It’s pretty common to see a video game release alongside films these days, and Disney PIXAR’s latest film, Brave, is no exception. While most of these video games are very easy to play and complete, you do get one game every now and then that tries to go the extra mile and offer something a little different. Brave: The Video Game has taken this route and come out with some rather surprising results.

Being an adaptation of the newly released film, Brave follows the story of Mérida, a young Scottish girl residing in the Highlands of 10th-century Scotland, who has cast a nasty curse on her mother – who has now been transformed into a bear. When her mother escapes the castle, in which the family resides, Mérida is determined to undo her wrong doings and turn her mother back into a human again. With the help of a local witch, who cast the curse in the first place, Mérida must travel through the Ring of Stones, which acts as the game’s hub, to rid the Highlands of the evil curse that has been cast by the bear lord, Mor’du.

To battle the evil that has spread across the land, Mérida has her trusty sword and bow. Both work in a very different way and add a nice bit of variety to the battles you’ll be constantly in throughout the ten or so levels in the game. Pressing the X button (on Xbox at least) simply swings your sword but you can also unlock some slam abilities to take out large groups of enemies quickly. The bow works very differently and is actually controlled using the right analog stick turning Brave into a dual stick shooter! This may sound crazy to people who have played more ‘serious’ dual stick shooters, but cranking the game up to the ‘Brave’ difficulty can provide a serious challenge that even the most seasoned gamer will have a hard time completing first time.

Add to this the four charms that the game has to offer and you’ll be surprised just how complex Brave can become. The charms you collect are based off of the four elements: earth, fire, wind and ice. Each enemy you come across will have a weakness to one of these elements so it’s up to you to quickly switch through the charms and take out the enemies before they send you to the abyss.

As the game progresses you will have some encounters where you will face enemies from all four elements which can really test your skills. To give a little more ‘oomph’ to your attacks you can also unlock a variety of charged and power attacks, which can be purchased at the merchants found throughout the lands by using the coins gathered from fallen enemies or by smashing the scenery to bits.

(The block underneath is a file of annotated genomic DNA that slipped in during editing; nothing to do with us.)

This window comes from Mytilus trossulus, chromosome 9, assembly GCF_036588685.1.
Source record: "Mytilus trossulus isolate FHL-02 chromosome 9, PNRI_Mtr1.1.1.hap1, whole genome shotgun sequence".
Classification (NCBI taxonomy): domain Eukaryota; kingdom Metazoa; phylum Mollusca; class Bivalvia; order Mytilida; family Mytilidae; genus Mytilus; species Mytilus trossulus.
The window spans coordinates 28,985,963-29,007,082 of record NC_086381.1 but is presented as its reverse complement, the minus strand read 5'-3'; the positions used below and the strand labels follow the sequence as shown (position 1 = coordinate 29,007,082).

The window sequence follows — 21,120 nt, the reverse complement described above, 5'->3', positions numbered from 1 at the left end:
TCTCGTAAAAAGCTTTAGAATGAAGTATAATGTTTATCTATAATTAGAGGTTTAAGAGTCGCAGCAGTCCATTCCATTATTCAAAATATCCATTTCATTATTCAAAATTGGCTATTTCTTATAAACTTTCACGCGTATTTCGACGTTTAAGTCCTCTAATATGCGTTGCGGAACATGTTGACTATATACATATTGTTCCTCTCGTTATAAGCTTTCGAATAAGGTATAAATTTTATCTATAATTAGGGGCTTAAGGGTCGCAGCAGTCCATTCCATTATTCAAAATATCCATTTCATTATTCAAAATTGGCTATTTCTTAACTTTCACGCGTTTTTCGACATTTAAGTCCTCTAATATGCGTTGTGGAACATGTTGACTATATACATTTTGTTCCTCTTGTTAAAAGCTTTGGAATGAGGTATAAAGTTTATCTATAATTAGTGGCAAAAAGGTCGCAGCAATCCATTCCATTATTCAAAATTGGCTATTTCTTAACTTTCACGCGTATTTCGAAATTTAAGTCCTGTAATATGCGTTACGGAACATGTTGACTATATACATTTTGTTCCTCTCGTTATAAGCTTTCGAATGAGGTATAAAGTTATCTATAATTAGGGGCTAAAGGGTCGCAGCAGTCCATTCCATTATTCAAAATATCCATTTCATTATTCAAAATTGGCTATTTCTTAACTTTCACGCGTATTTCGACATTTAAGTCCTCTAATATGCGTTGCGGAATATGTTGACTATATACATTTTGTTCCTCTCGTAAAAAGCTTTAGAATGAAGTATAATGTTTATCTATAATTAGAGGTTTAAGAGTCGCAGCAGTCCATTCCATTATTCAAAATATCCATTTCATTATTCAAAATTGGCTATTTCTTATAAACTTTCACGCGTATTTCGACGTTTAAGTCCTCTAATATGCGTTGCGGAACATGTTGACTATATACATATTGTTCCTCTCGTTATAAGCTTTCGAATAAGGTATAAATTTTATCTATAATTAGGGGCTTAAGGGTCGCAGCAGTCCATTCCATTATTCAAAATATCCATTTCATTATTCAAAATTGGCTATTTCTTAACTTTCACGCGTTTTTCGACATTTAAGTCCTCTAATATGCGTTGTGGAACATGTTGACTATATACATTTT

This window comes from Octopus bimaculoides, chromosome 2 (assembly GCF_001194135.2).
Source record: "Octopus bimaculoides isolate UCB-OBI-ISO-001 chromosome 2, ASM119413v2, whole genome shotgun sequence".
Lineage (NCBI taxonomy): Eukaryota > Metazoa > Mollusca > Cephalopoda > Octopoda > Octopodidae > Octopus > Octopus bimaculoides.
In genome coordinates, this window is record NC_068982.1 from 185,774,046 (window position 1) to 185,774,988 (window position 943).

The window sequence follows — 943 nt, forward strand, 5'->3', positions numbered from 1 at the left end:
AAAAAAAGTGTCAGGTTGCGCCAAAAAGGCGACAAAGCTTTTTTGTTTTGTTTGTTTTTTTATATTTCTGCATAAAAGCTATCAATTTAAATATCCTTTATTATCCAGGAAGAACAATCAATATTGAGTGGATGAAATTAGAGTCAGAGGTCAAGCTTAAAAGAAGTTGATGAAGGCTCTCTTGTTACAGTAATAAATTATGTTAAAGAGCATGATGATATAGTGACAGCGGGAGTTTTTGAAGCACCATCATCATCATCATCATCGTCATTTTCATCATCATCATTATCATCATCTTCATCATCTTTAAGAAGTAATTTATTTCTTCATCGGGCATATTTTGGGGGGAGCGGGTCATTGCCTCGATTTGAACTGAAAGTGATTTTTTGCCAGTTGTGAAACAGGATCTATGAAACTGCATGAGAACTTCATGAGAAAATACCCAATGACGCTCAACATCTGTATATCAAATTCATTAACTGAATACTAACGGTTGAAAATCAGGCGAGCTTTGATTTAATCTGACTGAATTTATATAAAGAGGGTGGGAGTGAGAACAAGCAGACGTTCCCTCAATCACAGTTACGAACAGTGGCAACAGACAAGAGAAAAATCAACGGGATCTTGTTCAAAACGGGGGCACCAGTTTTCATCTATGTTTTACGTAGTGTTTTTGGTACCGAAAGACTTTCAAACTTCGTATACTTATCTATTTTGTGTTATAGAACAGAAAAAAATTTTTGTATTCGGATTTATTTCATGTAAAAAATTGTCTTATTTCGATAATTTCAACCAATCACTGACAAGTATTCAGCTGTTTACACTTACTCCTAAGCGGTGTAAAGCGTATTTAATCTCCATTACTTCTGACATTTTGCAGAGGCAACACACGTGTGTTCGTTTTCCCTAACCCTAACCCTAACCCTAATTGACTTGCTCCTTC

It’s a shame there are only a few levels in Brave because the combat is actually really fun and as already stated, the ‘Brave’ difficulty adds that level of complexity you don’t see in film adaptations. The story telling is also missing. Aside from some mini cut scenes every now and then, it’s not really difficult to understand what’s going on. The levels are quite long, and although linear, do feature some nice puzzles throughout and you’ll need to leave the beaten path in order to find all the collectables and weapon upgrades. The art style of the game is actually very pleasant and despite not being able to see the detail on your character most of the time, due to the camera being so far out, the scenery is always nice to look at and the effects from the four elements go down well.

While the game ends once you have finished the story, you can bring in a co-op partner, who plays as a wisp, for some extra fun times. This does not really change the overall experience, and it will only make the game become slightly easier due to two of you attacking enemies at the same time. While the social aspects of co-op are a welcome addition, you will reap the most enjoyment from simply cranking the difficulty to the ‘Brave’ setting and adventuring on your own.

While there are plenty of games coming out in the next few months, which many you will have your eye on, if you can spare the coin one month and fancy a mellow title with a charming story and detailed battle system, Brave: The Video Game may just be the game for you!

Tim Leigh

Tim likes games. Tim likes games A LOT. It’s highly likely he’s played on most of the platforms that support games over his long years playing video games and is a sucker for new technology. He can often be found on his Xbox 360 playing the latest RPG or playing a wide range of multiplayer games with his buddies. While doing this however, he’ll often have a casual game of Peggle running on his PC and making sure his planes are doing the rounds in Pocket Planes on the iPad. When he’s actually not found playing games he’ll either be at the cinema watching the latest film releases or at the gym attempting to get fit - attempting being the important word there

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